6. Hello from Perenety, we’re excited to be here! Just a small clarification: Skype is indeed a better comparison than BitTorrent but only as far as technology. shooter users don’t need to simultaneously be online to shoot files to each other.

    Back to technology, BitTorrent was designed for sharing large media files with a large number of people. It doesn’t work well for privately sending files one-to-one or one-to-some, unless the sending computer is always on or the file is uploaded to a central server. Not too ideal… that’s why we built a new file system from scratch for privately shooting files from user A to user B as quickly and effectively as possible.

    The PFS (Perenety File System) is unique in that it’s the only decentralized file system that can perform equally well under all scenarios: one-to-one, one-to-some, one-to-the world (all files 100% private and encrypted).

  7. The new Windows Live Messenger has this type of functionality baked right into the client. The “Sharing Folders” feature allows you to share an unlimited amount of files with your friends in a special folder that is automatically kept in sync, peer-to-peer. Just drag and drop files into the folder and POOF!, they are automatically replicated to your friend’s PC.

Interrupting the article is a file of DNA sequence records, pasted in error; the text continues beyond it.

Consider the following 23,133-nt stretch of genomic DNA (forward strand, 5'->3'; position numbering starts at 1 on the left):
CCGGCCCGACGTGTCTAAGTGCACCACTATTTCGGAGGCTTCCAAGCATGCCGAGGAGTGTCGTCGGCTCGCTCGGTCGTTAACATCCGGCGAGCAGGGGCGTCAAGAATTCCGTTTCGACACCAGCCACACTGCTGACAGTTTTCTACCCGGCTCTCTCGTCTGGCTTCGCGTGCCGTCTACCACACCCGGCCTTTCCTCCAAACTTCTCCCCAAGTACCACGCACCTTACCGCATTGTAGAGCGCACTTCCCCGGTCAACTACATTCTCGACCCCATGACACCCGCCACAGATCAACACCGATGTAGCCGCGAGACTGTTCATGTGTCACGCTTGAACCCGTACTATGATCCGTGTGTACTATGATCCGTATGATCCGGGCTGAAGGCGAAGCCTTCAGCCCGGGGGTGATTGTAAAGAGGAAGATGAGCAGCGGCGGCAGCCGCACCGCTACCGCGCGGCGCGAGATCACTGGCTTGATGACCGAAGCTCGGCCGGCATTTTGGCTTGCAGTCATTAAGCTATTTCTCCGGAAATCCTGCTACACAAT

8. PiXPO is also a sharing product. One of the coolest things about PiXPO is that only the publisher/broadcaster needs the client. The viewers can access the media through a standard web browser. Also, the content is streamed from the peer removing the requirement of upload. I was able to share 6,000 files in less than 5 minutes…cool…

  9. In the case of BoxCloud, at least, we are taking a very different approach from the im/p2p apps in that we are enabling a p2pweb (or user-centric web): You only need to download the software to share files but not to view them – any regular browser will do. Also, every file is given a persistent URL which can be used in emails, blogs, etc.

    Right now, the host machine does need to be online to serve up the files, but we will soon add swarming capabilities (like BitTorrent) which will serve to increase the availabilty of file sources – without having to rely on a central infrastructure…

  10. Now all the IM clients provide file transfer capability. I would imagine that they all use ICE to ensure the transfer is direct. Supposing one creats a file manager user interface and uses Skype API to transfer files. How are the new players different from them?

    IMs require both the parties to be online at the ime of transfer. Is it not needed for these new systems? In that case don’t we have to upload the files to a central server, invoking the size limitations?